With expenses of $101.3 million in 2015, revenues exceeding $103 million, and assets totaling $156.6 million, the AAAS is clearly a heavyweight.
According to data from the website Foundation Search, the organization received just under $60.7 million in 352 grants between 1995 and 2016. Most of that money came from a number of large foundations, including the Golden Family Foundation, a New Jersey-based 501(c)(3) private grantmaking foundation responsible for the AAAS’s largest donations: $5.3 million in 2003 and $4.4 million in 2015 ($9.9 million in total, including additional grants). Other major funders to the AAAS include the left-leaning David and Lucile Packard Foundation (nearly $5 million); Larry Ellison’s—founder of the technology firm Oracle—Lawrence Ellison Foundation ($5.1 million); the Maryland-based Howard Hughes Medical Institute ($1.5 million); and smaller donations from the MacArthur Foundation, Verizon Foundation, Moore Foundation, Rockefeller Foundation, Carnegie Corporation of New York, and the Joyce Foundation (whose board once included Barack Obama).
But AAAS’s biggest funder is the federal government. Between 2008 and 2017, federal funding to AAAS averaged over $3.3 million annually, with grants ballooning from $2.92 million in 2016 to over $13 million in 2017. Data from the website USA Spending (managed by the Office of Management and Budget) shows AAAS received $27.9 million in 451 contracts between 2004 and March 2018. Of this sum, the largest contracts were given to AAAS by the Department of Health and Human Services (largely from its sub-agency, the National Institutes of Health) and the Department of Homeland Security. AAAS received another $41.5 million in 25 grants between 2011 and December 2017, of which an overwhelming majority ($35.5 million) came from the National Science Foundation.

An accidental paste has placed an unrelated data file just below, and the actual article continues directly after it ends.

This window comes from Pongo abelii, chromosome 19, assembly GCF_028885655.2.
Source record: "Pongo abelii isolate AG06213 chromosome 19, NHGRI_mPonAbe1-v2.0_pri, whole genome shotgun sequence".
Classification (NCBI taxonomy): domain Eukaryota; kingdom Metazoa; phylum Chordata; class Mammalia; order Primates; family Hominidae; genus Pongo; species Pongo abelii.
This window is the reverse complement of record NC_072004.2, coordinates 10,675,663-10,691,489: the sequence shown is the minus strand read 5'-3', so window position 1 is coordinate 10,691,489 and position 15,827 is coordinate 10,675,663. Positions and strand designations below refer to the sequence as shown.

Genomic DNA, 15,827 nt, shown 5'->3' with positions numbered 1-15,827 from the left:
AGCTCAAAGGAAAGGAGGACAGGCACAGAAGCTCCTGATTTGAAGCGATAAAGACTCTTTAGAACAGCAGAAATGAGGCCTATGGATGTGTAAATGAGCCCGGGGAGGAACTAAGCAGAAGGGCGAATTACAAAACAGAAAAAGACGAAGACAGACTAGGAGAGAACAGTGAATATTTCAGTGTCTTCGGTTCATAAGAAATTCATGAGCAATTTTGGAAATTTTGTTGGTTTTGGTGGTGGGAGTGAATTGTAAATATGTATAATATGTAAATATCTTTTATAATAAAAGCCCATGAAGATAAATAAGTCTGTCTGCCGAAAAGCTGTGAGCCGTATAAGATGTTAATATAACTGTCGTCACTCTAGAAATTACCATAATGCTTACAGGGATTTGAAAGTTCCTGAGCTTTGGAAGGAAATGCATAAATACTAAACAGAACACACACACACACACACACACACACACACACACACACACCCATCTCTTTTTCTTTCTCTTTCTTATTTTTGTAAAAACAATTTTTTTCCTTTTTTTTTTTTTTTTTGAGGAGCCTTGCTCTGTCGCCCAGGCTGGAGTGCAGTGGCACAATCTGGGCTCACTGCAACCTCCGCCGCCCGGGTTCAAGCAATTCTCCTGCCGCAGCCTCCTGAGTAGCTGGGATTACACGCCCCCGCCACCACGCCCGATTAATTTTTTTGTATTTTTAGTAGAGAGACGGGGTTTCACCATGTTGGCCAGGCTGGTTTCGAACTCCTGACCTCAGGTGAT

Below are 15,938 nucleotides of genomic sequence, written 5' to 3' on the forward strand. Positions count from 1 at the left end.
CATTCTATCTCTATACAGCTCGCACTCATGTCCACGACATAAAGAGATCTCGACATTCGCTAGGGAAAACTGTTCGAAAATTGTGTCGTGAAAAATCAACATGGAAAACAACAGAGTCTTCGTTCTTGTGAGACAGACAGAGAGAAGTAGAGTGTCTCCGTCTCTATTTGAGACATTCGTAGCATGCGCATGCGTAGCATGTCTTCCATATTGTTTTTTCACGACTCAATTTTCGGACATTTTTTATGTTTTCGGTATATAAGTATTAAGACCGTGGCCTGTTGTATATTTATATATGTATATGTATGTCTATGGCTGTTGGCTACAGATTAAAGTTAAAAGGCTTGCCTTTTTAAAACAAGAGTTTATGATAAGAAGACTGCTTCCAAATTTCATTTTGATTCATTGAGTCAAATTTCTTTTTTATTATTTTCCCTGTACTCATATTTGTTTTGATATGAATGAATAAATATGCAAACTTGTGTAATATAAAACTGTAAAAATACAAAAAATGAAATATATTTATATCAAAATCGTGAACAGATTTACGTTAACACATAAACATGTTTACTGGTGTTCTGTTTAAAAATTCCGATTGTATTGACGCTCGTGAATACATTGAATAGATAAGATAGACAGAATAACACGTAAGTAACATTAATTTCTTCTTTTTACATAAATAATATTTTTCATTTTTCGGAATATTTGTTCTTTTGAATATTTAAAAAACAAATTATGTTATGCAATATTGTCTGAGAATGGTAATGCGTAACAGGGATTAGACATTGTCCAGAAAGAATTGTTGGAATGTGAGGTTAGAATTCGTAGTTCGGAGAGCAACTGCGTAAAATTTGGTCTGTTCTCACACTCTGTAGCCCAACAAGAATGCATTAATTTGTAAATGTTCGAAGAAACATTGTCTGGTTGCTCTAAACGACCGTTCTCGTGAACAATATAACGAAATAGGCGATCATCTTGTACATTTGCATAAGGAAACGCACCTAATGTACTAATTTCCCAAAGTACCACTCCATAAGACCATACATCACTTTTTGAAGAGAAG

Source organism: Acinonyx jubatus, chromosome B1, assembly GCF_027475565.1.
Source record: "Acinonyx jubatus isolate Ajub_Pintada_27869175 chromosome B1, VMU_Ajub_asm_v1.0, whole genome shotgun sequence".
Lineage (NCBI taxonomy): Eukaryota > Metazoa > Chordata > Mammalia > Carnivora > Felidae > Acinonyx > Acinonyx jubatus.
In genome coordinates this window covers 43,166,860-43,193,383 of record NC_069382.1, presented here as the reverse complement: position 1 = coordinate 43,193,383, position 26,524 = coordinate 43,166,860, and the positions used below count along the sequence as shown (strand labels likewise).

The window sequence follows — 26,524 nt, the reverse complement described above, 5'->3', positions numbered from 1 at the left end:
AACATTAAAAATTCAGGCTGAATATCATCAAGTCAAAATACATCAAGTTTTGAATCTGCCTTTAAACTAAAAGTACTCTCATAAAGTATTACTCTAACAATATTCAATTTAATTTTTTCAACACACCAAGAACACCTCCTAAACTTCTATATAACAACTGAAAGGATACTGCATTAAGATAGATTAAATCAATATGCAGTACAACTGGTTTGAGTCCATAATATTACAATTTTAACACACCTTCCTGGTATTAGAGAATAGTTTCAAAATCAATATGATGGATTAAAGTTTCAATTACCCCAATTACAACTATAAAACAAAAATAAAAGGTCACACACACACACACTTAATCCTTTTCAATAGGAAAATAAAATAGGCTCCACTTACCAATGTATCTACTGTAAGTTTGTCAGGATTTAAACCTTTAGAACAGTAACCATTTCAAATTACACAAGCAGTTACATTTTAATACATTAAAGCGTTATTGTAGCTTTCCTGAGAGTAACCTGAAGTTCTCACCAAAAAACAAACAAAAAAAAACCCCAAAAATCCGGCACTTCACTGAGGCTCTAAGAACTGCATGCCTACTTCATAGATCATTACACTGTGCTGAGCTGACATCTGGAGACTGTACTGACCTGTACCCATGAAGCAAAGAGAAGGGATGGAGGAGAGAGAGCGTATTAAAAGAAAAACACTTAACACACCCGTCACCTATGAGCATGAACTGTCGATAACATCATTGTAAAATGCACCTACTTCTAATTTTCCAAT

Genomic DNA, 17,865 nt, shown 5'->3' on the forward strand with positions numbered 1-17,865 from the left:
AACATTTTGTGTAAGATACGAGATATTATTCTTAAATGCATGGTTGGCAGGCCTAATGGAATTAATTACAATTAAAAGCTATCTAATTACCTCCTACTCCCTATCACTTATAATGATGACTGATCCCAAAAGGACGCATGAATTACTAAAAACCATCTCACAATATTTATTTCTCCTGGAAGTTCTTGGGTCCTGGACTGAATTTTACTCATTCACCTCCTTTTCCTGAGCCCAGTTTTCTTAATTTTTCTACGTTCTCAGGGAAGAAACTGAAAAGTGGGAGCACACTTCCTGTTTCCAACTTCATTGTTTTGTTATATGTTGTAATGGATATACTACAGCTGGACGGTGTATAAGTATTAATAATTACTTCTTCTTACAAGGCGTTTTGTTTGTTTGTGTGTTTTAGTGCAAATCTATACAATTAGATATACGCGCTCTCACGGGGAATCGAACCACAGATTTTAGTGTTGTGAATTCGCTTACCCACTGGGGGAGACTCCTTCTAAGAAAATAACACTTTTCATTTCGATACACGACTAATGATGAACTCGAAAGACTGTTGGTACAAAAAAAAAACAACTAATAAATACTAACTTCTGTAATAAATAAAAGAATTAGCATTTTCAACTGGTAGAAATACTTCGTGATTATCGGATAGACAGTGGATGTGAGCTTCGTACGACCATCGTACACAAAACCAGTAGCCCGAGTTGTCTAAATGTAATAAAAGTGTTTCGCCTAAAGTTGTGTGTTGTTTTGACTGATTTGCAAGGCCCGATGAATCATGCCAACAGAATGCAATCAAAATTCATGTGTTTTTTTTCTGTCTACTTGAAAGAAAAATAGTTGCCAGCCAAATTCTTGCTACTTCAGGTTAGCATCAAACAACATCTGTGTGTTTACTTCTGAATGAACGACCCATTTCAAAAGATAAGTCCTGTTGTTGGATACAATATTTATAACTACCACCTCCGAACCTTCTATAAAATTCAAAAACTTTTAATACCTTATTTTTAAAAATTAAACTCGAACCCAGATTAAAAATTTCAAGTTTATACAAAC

What do you get when you cross science with politics? Would that it were a joke; in reality, the science-activism of the AAAS threatens both scientific inquiry and American public policy.
Modern science developed out of an appreciation for the freedom to pursue independent thought, guided by respect for the Christian moral landscape that fathered it. Early scientists like Francis Bacon and Isaac Newton were as devoted to the study of God as they were to His creation. The rigorous scientific method they developed reveals a devotion to the search for ultimate truth—a search their progressive-minded successors have swapped for political ends. Phrenology (identifying one’s personality by the bumps on their skull), eugenics (human selective breeding), and racial biological supremacy theories are all examples of the more dangerous agendas pushed by science-activists.
Perhaps the AAAS could learn something about the prudent pursuit of truth from the famed astronomer and almost-Lutheran minister Johannes Kepler, who penned the words of his own epitaph shortly before his death in 1630:
I used to measure the heavens,
Now I must measure the earth.
Though sky-bound was my spirit,
My earthly body rests here.